Pensacola Opera House
|Pensacola Opera House|
Crowd outside Opera House on Jefferson Street
|Location||Jefferson Street at Government|
|Client||Daniel F. Sullivan|
|Engineer||A.V. Clubbs, contractor|
Theodore Weber, artist
L. C. Bennett, brickwork
The Pensacola Opera House was a 1,400-seat theater at the intersection of Jefferson and Government Streets, across from Plaza Ferdinand VII. Financed by timber magnate Daniel F. Sullivan, it opened on January 4, 1883. The building was heavily damaged in the two 1916 hurricanes and demolished after receiving further damage from the Hurricane of 1917. Salvaged bricks and balcony railings were used in the construction of the Saenger Theatre.
The 1885-1886 Pensacola City Directory says the following of the Opera House:
- The Pensacola Opera House, Government cor Jefferson. R. F. McConnell, Manager, Sullivan's Wharf. This Opera House has two tiers above the main floor, is supplied throughout with opera chairs, and has a seating capacity of 1400 people. The stage which is 50 x 60 feet has 15 sets of scenery, foot-lights and four boxes. The rent is $100 per night.
- This was a two-story structure of brick with mansard roof, reaching a height of sixty feet, and extending 105 feet on Jefferson Street and 145 feet on Government. The lower floor or parquet is very capacious and with a magnificent dome over-head lit by a chandelier with numberless gasjets will present an animated appearance. There is a vestibule in front of each gallery landing for gentlemen to lounge entre-acts, and cloakrooms for the ladies who come in full dress. The seating capacity is about 1200 and the building will be lighted by a 2000 light gas machine. There are four boxes and the floor is covered with velvet carpet and the wrought iron rail is covered with red plush." 
According to the trade magazine Boxoffice:
- The second, or "peanut" gallery was set aside for Negroes, and a section of 15 seats was reserved for the demimondaine of the town (them's the naughty gals, kids).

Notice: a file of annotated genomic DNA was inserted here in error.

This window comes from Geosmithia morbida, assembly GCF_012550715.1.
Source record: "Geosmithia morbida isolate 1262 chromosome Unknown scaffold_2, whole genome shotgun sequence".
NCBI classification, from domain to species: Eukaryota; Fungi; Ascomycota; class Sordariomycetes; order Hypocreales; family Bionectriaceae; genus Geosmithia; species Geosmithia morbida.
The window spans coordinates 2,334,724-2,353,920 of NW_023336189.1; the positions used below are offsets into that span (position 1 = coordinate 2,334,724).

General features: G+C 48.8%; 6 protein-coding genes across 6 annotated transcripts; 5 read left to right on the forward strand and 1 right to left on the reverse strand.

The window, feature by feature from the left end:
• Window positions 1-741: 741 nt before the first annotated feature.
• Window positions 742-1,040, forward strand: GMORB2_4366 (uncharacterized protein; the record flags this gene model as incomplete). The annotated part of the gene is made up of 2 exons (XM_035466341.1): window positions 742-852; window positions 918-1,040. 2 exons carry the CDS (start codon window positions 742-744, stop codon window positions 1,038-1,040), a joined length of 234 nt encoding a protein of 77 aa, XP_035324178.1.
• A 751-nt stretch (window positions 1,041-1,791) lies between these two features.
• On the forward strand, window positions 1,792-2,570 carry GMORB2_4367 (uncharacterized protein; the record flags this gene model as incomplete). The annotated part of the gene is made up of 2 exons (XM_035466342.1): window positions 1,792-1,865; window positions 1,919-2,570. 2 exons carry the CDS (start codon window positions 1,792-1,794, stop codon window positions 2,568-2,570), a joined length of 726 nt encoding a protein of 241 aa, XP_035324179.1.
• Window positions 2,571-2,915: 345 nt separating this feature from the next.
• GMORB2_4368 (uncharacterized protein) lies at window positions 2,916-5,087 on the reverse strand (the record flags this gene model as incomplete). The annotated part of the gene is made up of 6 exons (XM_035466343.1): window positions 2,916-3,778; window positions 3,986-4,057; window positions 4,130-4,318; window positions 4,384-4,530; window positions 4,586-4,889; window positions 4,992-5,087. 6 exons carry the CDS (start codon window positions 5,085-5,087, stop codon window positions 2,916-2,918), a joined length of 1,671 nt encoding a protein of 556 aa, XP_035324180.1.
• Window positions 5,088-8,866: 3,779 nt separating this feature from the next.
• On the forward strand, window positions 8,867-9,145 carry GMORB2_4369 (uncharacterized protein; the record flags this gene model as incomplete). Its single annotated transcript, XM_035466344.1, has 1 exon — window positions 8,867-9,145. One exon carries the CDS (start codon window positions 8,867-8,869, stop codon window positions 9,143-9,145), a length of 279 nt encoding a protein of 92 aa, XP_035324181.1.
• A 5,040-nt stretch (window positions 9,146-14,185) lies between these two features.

According to an article by Nathan Woolsey ("Pensacola History Illustrated, Vol. 6, No. 1, Summer 2002, p.17-18,"Benjamin Overman"), the Opera House, as well as many other buildings in Pensacola in that era, were designed by architect Charles Henry Overman (1849-1890), youngest son of Benjamin Franklin Overman (1797-1888).
Some of the performers who graced the Opera House during its existence include:
In addition to being a performance venue, the Opera House also hosted political rallies, public meetings, and other events. In 1908, striking streetcar workers held a rally at the Opera House. In 1912, Booker T. Washington spoke at the Opera House during a visit to Pensacola.
In addition to the theater itself, the Opera House also housed the Sullivan brothers' First National Bank, accessible through an entrance at the building's northwest corner. When that bank changed locations, the space was occupied by the American National Bank.
Pensacola Advertising Company
In 1902 then-owner John M. Coe created the "Pensacola Advertising Company," a small poster business to promote the opera house. He took a business partner, Charles W. Lamar, Sr., in 1905. When the two men dissolved their business relationship in 1908, the poster company went to Lamar and was renamed Lamar Advertising. According to Lamar company lore, "a coin toss was used to divide their assets," and Lamar "lost." Of course, the opera house was destroyed eight years later, while Lamar Advertising went on to become a billion-dollar multinational.
The opera house as seen from Plaza Ferdinand VII